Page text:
The good news is that recovery can be trained too. So if you keep riding, you'll keep improving. Always take snacks with you on a ride, and make sure to stay well hydrated.
 

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herbn said:
rides can vary,"bonking" is like running out of fuel,it's very likely that something other than the wheel size of the bike made you bonk quicker,not eatting enough, eating to much to soon before the ride,not enough sleep....

Here's your answer. Rides vary. Even if this were consistent throughout all your rides, a one month sampling is too small to draw any conclusions. But you're talking about one ride, right? How did you sleep the night before? What did you eat that morning? How much water did you drink that week. Have a stressful day at work? The possibilities are too numerous to count. Ride that 26er some more and see if there's a trend.
 

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Discussion Starter #8
The 29er is a 3x8 but I ride it like its a 1X8. So I usually just sit and mash. I'm going to get the 26er out tomorrow and ride it some more at an easier trail and I'll think I'm just going to stick to that trail until I lose more weight and build up more strength and skills. It has a fun beginner loop as well as some nice intermediate sections. Its not as close as the trail that I bonked on but overall I think I get a better workout there and I come out of it feeling fresh and energetic vs sleepy and worn out like I do at the other trail.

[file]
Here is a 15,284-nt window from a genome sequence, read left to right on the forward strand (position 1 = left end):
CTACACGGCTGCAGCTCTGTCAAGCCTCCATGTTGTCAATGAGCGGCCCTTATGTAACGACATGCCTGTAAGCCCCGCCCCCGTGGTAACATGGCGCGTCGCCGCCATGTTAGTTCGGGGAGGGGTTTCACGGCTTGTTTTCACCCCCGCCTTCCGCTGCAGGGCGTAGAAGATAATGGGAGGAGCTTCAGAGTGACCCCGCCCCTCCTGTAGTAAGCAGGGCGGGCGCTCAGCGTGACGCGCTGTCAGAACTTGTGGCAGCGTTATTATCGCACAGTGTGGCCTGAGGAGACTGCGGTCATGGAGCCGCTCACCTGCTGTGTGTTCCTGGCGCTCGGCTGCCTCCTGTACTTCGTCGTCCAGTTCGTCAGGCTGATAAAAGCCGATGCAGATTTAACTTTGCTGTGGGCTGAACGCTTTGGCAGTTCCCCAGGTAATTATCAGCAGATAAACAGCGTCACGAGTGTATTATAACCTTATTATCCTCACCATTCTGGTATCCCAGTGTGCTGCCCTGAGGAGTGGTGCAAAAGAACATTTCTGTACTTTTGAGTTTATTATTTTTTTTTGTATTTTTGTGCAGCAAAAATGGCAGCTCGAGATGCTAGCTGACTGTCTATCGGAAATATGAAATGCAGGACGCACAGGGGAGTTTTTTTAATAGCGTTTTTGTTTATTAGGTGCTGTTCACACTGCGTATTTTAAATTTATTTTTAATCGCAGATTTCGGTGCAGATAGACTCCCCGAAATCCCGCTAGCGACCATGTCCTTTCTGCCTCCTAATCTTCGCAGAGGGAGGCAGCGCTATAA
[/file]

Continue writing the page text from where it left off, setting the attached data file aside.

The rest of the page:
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At 265 lbs and what height? If your 6' or shorter, I'd say you should get yourself down a few more pounds unless you have one huge frame and a lot of muscle like a body builder. Once you get your percentage of body fat down, you should be able to bike both 26 and 29er fairly equally.
 

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Discussion Starter #10
I'm kinda built like a tank. Most people that look at me think that I weigh 200#. I do think that I need to lose quite a bit more weight and my current goal is about 220#.
 

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Fat-tired Roadie
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I get not using your low gears on the 26" bike, but why not on the 29er? It doesn't make you less of a man, and I know I've certainly spun my way past a lot of people on climbs using my granny. Once you're already on a geared bike, you may as well use the available ratios to fullest advantage. You certainly have to carry the extra pound around with you, whether or not you shift. Having those low gears should give you the freedom to do longer rides in more difficult terrain.

I know that for me, more variety keeps things fresher and more fun, and I'd much rather back off and ride in a low gear than stop and rest if I start having trouble with a climb. Keep maintaining forward motion on all your rides, and before you know it, you'll be maintaining forward motion in higher and higher gears, and wondering how you ever had trouble with some of the things that stop you now. I have an old hills route that I chose for its progressive challenge and rhythm; now I don't even notice that it's hilly until the last third or so.